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Better treatment for cancer:

Researchers believe patients may live for decades rather than years

By William J. Cromie
Gazette Staff


Successes so far with the much-ballyhooed, tumor-choking drug Endostatin are leading researchers to believe they can keep cancer patients alive for many more years with the help of nontoxic drugs that don't have the debilitating effects of large doses of chemotherapy and radiation. The hope is that such drugs will play a key part in holding cancer under long-term control just as medications keep diabetes, asthma, and other chronic diseases in check.

"Before the development of insulin, diabetes was as deadly as many cancers are today," says Joseph Paul Eder, who is testing Endostatin on patients with advanced cancers. "In a couple of decades, people may be able to live 30 to 40 years, or more, after being diagnosed with breast, prostate, or other cancers."

"Findings so far have shown that Endostatin has no serious side effects and that it stabilizes or even shrinks tumors," adds Donald Kufe, professor of medicine at Harvard Medical School. "With few if any side effects, this raises the possibility of keeping cancer under control for a lifetime."

Kufe, Eder and their colleagues at several Boston hospitals are treating patients with advanced cancer by giving them daily doses of Endostatin intravenously. Other patients are undergoing such treatments at M.D. Anderson Cancer Center in Houston and the University of Wisconsin Cancer Center. Although these tests are done to determine the safety, not the efficacy, of the drug, tumors stopped growing in some of the 61 patients who have been treated so far. One patient with deadly pancreatic cancer saw his tumor shrink by 20 percent. The huge jaw tumor of a patient in Texas shrank by 68 percent. Last week, researchers reported that a woman undergoing treatment in Boston since August experienced a tumor reduction of about 30 percent.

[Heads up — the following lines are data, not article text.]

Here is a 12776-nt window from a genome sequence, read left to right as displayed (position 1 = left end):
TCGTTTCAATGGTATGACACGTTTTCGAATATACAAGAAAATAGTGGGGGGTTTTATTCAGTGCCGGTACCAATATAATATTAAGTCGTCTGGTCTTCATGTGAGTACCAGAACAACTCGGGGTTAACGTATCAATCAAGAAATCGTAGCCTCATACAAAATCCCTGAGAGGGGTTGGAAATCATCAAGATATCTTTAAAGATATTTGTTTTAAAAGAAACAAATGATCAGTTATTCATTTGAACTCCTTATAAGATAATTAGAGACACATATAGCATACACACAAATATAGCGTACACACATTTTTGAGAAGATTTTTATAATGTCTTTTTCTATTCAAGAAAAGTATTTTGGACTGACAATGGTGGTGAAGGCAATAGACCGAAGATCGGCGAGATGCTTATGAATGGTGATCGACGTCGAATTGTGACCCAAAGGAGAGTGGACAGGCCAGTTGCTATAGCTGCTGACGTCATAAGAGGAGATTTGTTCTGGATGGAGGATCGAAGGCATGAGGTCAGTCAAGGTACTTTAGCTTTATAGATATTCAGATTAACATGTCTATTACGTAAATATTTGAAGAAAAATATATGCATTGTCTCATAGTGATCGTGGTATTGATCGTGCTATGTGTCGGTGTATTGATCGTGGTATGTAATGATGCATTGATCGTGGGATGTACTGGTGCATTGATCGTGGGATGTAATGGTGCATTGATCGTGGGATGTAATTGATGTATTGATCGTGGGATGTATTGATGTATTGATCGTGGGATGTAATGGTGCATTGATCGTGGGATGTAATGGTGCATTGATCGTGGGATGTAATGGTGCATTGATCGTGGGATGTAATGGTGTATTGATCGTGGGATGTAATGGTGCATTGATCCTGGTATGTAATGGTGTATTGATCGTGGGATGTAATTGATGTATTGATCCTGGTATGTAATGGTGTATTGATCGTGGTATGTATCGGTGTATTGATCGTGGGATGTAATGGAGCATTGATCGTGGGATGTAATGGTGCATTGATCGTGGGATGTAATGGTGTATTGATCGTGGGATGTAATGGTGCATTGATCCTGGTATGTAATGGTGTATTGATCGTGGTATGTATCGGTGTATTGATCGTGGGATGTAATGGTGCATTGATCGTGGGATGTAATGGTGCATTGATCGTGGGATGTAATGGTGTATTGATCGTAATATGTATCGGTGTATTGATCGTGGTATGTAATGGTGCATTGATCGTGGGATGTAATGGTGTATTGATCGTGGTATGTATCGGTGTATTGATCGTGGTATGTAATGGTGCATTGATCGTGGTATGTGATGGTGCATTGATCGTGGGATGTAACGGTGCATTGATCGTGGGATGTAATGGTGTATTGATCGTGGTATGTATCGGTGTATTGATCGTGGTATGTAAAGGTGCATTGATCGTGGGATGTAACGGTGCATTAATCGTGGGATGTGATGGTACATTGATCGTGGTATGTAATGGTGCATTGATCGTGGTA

Kufe, Eder and other researchers recently began to give Endostatin continuously by means of a small, portable pump, attached to an intravenous needle, which patients wear all the time. A single dose of the drug given over 30 minutes injects high levels of it into the body, but these levels drop substantially before another dose is given 24 hours later. "The pump eliminates such peaks and troughs," Kufe notes.

Endostatin works by destroying small blood vessels that grow into the tumor and provide it with nourishment. Eliminating periodic troughs in delivery is expected to choke off any growth that restarts between the peaks. The pump also frees patients from a daily trip to the hospital.

"Several patients dropped out of the trials because the daily commitment of time was too exhausting," Eder notes. "A pump and refill lasts two days. That doesn't sound like much improvement, but it really is." Eder is an assistant professor of medicine at Harvard Medical School and treats patients at Dana-Farber Cancer Institute and Beth Israel Deaconess Medical Center in Boston.

Taking a pill

Being able to take the drug in pill form would make life much easier for patients, so that's the next step. "At Dana-Farber, we developed an oral form of an Endostatin-type drug with colleagues in Japan," Kufe explains. Called NM3, it is already being tested on patients in France. Subject to approval by the Food and Drug Administration, researchers hope to start giving the pill soon to patients in the United States.

Another Endostatin-like drug called 2ME2 is being tested in pill form on humans at Indiana University Medical Center. So far, it has produced good results in breast cancer patients when used in combination with a chemotherapy drug, taxotere.